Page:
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actions additur adeo apud atheism atque autem Bacon better Brittaine Brittany commonly counsel crown death doth Duke Duke of York Earl ejus England enim envy eorum erat esset etiam fable Fabula fere Flanders fortune France French King fuisse fuit Graeae hand hath haue Henry's homines honour house of York hujusmodi illa illis illud instar inter ipsa Itaque Jupiter kind King Henry King's kingdom licet likewise Lord magis maketh marriage matter Maximilian means mind nature Neque nihil omnia Parliament peace Pentheus Perkin persons Polydore Polydore Vergil Prince Proserpina quae quam Queen quia quibus quod rebus reign rerum saith shew sibi sive speech sunt tamen tanquam tantum things thought translation treaty true Typhon unto usury veluti vero verum videtur virtue vpon wise words
Page 497 - Crafty men contemn studies, simple men admire them, and wise men use them, for they teach not their own use; but that is a wisdom without them, and above them, won by observation.
Page 438 - ... mind: you may take sarza to open the liver, steel to open the spleen, flower of sulphur for the lungs, castoreum for the brain; but no receipt openeth the heart but a true friend, to whom you may impart griefs, joys, fears, hopes, suspicions, counsels, and whatsoever lieth upon the heart to oppress it, in a kind of civil shrift or confession.
Page 498 - Some books are to be tasted, others to be swallowed, and some few to be chewed and digested; that is, some books are to be read only in parts; others to be read, but not curiously; and some few to be read wholly, and with diligence and attention.
Page 497 - STUDIES serve for delight, for ornament, and for ability. Their chief use for delight, is in privateness and retiring; for ornament, is in discourse; and for ability, is in the judgment and disposition of business.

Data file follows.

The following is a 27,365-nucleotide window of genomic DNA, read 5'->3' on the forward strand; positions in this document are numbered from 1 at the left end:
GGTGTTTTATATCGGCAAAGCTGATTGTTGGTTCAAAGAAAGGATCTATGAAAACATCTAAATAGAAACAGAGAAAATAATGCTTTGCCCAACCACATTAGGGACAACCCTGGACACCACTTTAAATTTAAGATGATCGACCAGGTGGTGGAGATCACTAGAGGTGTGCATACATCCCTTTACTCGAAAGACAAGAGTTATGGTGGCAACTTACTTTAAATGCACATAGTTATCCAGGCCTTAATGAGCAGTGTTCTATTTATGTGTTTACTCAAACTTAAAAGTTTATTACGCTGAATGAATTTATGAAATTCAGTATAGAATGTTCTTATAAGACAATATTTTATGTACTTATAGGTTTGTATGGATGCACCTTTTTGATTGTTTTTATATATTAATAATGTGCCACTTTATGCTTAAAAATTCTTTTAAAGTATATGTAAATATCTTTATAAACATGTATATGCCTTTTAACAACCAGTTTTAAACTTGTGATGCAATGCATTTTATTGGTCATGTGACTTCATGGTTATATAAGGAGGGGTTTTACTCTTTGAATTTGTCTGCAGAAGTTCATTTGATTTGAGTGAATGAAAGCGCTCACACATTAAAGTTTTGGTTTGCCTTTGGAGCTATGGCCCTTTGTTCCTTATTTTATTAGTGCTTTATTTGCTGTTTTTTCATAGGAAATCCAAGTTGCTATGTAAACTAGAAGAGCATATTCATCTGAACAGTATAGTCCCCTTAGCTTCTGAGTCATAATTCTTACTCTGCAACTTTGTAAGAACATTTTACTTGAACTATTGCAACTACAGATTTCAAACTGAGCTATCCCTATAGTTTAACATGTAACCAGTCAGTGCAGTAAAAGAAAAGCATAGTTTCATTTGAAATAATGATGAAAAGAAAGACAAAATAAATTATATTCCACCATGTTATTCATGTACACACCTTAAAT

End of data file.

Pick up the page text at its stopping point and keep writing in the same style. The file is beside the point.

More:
Page 413 - It is true, that a little philosophy inclineth man's mind to atheism ; but depth in philosophy bringeth men's minds about to religion : for while the mind of man looketh upon second causes scattered, it may sometimes rest in them, and go no further ; but when it beholdeth the chain of them confederate, and linked together, it must needs fly to Providence and Deity...
Page 379 - weighed, to say that a man lieth, is as much as to " say, that he is brave towards God, and a coward ".towards men. For a lie faces God, and shrinks " from man." Surely the wickedness of falsehood, and breach of faith cannot possibly be so highly expressed, as in that it shall be the last peal to call the judgments of God upon the generations of men : it being foretold, that when " Christ cometh," he shall not " find
Page 399 - The rising unto place is laborious, and by pains men come to greater pains; and it is sometimes base, and by indignities men come to dignities. The standing is slippery; and the regress is either a downfall or at least an eclipse, which is a melancholy thing.
Page 486 - Dis's waggon! daffodils That come before the swallow dares, and take The winds of March with beauty; violets dim, But sweeter than the lids of Juno's eyes Or Cytherea's breath...